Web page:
To weed this out, one can analyze a portfolio's active share or the percentage of how much a portfolio differs from its benchmark. This study, from Yale's Marijn Cremers and Antti Petajisto, is considered the best measure of identifying managers that stay too focused on benchmark weights. For example, a perfectly executed index fund has an active share of 0%. Cremers and Petajisto, studying returns from 1980 through 2003, found that those portfolios with an active share of 80% or higher outperformed their benchmark by 2.0% to 2.7% before fees. If one wishes to analyze any mutual fund they own, simply visit here for a calculation of active share. Importantly, just being different from the benchmark is not the only key to outperformance. A portfolio manager also needs to be correct. And this conviction level can at least be displayed with a high active share percentage. By focusing on high-quality, financially sound companies, managers with low-turnover, high active share concentrated portfolios have the opportunity to outperform. For example, our active share in the Fin Tech portfolio is just under 97%. Again, while nothing guarantees success, this at least provides the framework for potential outperformance. Further, a portfolio manager displaying such a high level of conviction by deviating from the benchmark is likely a manager with industry expertise, not a broad market generalist.
At Manole, instead of focusing on the sector classification, we identify and invest in companies that possess certain characteristics we believe lead to future outperformance. When the overall market is priced at 18x forward estimates, we continue to see article after article claiming the markets are overvalued. As an index investor, one is bound by arbitrary rules set by a benchmark committee. If the index owns 2% of XYZ Company, you continue to own 2% of this company, regardless of whether their valuation is highly attractive or grossly overvalued. While there are some stocks that are overvalued on traditional metrics, we prefer to analyze companies on various valuation metrics. We do deep fundamental analysis and look at underlying intrinsic value to properly frame valuations. We continue to find attractive companies that sell at a discount to our calculation of intrinsic value, all while maintaining our rigorous criteria of desirable company characteristics. With many companies failing to generate organic growth, we have built a concentrated portfolio of Fin Tech holdings that continues to grow sustainably and predictably. It is this dedication to identifying wonderful secular growth companies, with targeted characteristics, that we spend our days researching.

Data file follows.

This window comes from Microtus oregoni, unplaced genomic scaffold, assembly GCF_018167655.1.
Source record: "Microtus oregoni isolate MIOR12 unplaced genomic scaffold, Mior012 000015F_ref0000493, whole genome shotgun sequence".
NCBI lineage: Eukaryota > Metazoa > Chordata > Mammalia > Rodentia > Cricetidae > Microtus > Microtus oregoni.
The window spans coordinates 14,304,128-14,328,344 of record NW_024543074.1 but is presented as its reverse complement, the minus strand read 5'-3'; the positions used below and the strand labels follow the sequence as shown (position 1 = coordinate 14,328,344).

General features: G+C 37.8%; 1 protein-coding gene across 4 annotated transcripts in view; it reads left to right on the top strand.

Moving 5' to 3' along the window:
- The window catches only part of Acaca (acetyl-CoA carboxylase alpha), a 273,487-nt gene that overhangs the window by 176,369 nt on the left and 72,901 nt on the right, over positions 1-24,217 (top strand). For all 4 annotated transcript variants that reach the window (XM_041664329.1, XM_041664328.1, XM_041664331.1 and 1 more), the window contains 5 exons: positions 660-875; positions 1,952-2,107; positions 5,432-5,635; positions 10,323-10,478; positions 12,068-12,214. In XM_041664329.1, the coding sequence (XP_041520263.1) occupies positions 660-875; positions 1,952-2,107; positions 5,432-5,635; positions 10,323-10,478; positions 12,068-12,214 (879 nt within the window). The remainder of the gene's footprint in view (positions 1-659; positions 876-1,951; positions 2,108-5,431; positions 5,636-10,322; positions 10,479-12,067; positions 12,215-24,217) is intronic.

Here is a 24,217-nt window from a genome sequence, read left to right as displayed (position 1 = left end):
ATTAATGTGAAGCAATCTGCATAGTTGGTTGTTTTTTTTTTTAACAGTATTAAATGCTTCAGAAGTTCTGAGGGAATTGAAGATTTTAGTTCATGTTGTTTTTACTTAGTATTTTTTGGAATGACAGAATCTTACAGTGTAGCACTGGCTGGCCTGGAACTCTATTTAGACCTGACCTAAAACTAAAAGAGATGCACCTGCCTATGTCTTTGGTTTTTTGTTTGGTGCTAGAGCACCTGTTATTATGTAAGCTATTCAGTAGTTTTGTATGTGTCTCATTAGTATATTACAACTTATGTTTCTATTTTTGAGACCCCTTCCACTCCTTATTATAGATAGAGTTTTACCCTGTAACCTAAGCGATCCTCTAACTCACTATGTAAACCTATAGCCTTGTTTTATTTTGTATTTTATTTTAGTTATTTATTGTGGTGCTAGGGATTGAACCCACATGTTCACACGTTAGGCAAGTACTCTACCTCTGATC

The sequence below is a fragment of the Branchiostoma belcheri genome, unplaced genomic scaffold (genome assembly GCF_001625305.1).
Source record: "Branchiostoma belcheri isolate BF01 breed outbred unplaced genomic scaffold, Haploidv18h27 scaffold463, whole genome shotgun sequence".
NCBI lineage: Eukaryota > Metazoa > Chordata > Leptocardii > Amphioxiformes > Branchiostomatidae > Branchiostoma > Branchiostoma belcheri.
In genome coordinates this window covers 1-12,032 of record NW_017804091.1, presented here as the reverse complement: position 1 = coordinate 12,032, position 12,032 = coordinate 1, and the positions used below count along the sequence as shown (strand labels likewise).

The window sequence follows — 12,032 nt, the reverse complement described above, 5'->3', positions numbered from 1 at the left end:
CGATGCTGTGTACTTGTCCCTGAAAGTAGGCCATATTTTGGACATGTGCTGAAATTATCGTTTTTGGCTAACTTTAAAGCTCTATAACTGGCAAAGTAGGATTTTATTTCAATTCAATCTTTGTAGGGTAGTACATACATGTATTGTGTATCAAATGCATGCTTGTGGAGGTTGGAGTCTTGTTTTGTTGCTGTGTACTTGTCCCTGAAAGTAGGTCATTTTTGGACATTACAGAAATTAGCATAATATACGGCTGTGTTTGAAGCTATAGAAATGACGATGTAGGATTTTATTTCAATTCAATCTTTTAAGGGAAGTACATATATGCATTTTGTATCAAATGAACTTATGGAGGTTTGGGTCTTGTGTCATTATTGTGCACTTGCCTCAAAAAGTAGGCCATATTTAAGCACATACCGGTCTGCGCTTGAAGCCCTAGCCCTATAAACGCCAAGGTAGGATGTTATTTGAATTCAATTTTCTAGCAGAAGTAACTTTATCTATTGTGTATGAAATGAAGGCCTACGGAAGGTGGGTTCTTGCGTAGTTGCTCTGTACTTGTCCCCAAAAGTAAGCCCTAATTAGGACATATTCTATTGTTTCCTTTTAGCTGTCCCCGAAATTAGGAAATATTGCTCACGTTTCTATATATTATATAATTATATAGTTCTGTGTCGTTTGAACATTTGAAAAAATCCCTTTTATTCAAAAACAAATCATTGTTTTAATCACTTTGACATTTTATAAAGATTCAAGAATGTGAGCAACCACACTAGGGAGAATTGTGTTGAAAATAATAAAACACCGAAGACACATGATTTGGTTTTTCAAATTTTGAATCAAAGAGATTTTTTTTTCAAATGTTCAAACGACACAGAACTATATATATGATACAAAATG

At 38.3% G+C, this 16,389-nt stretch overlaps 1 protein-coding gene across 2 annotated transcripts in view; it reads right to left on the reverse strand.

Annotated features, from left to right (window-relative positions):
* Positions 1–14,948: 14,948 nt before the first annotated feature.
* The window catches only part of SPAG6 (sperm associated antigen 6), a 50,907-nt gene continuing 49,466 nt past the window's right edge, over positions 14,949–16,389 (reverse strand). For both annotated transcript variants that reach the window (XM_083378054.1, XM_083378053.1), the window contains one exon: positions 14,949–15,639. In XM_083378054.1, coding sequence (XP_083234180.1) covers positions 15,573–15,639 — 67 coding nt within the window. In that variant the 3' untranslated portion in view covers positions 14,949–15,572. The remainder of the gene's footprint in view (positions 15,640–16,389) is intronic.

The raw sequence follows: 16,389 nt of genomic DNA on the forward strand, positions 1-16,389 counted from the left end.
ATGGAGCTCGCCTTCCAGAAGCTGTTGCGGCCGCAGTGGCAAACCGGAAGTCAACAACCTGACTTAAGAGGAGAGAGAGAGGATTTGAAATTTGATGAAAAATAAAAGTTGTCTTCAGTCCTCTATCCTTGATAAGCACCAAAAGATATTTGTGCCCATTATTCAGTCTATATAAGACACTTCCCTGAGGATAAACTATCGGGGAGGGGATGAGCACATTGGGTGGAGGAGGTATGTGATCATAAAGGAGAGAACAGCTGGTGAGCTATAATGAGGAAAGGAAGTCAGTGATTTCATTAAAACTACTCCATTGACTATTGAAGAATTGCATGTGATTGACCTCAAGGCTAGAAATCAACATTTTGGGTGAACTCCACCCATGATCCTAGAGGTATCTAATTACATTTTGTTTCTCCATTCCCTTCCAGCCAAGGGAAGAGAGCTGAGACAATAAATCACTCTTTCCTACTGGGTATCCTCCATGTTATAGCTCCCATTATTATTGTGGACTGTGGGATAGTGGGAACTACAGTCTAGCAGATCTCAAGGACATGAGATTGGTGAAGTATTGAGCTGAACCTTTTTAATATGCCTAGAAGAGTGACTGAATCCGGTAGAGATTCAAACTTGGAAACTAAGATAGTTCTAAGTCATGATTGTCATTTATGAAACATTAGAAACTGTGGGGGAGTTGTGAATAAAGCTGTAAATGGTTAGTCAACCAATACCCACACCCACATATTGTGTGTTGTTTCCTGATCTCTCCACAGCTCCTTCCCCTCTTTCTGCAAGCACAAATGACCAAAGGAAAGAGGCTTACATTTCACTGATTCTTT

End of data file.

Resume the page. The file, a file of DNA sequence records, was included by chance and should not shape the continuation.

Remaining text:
BlackRock (NYSE:BLK) is the world's largest asset manager with over $5 trillion in assets under management. As mentioned above, they are one of a select few that dominates the passive investment industry. However, BLK also has a sizeable active manager with over $275 billion of client assets. Despite growth in total assets at BLK, the active equity franchise has seen assets fall in each of the last three years. To counter this trend, on March 28th, BLK decided to undergo a radical and fundamental change to their profitable active equity business. To drive sustainable alpha and improve investment performance, BLK has decided to focus their attention on country and sector-focused stock products. In addition, they are steering more attention away from fundamental analysis and attempting to leverage quantitative techniques. BLK believes they can outperform if they focus their energies on specific markets with educated, concentrated bets. We believe BLK is perfectly positioned to understand this market dynamic shift towards passive investing, and is sizeable enough to absorb the active market share losses. By pivoting towards specialty products and altering a stable and profitable franchise, BLK is taking a risk, but also being a leader. The active asset management industry has been slow to react to changing dynamics and we believe successful managers sometimes need to be willing to be unpopular or not follow consensus to rise above the tide. We give BLK credit for at least attempting to change the active management discussion and only time will tell if their decision to specialize was wise.
There is nothing remarkable about stating that the biggest trend in the asset management business is index investing. The drumbeat for passive has gotten quite loud and we have simply attempted to provide some counter for this argument. These products provide a key component for both retail and institutional investors to get low-cost exposure. The asset management industry, specifically active managers, will continue to lose market share if they are unwilling to adapt. We believe the market is shifting towards customization and getting more specific. It is our opinion that those managers that provide a proprietary product, that cannot be replicated with a 5 basis-point index fund, will succeed. Special opportunities, especially separately managed accounts that provide full transparency, should ultimately carve out a profitable niche. For asset managers, shifting towards higher value products also can benefit their bottom lines, in the form of higher fees. Being able to justify those higher fees will be measured appropriately with outperformance versus the appropriate benchmark.
Research has proven that active management does better in volatile and downward trending markets. If you believe we are headed in that direction, isn't it better to have an opportunity to at least adapt and change? Are you better off having an engaged and skilled active manager running your portfolio or blindly flying on autopilot? There will continue to be a place for passive management allowing for specific market exposures at low fees. Unfortunately, many investors have failed to ask the ultimate question of any asset manager. Are you adding value? Today, only index managers can easily answer that question.
Manole Capital Management
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Disclosure: I am/we are long BLK, SPGI.
I wrote this article myself, and it expresses my own opinions. I am not receiving compensation for it (other than from Seeking Alpha). I have no business relationship with any company whose stock is mentioned in this article.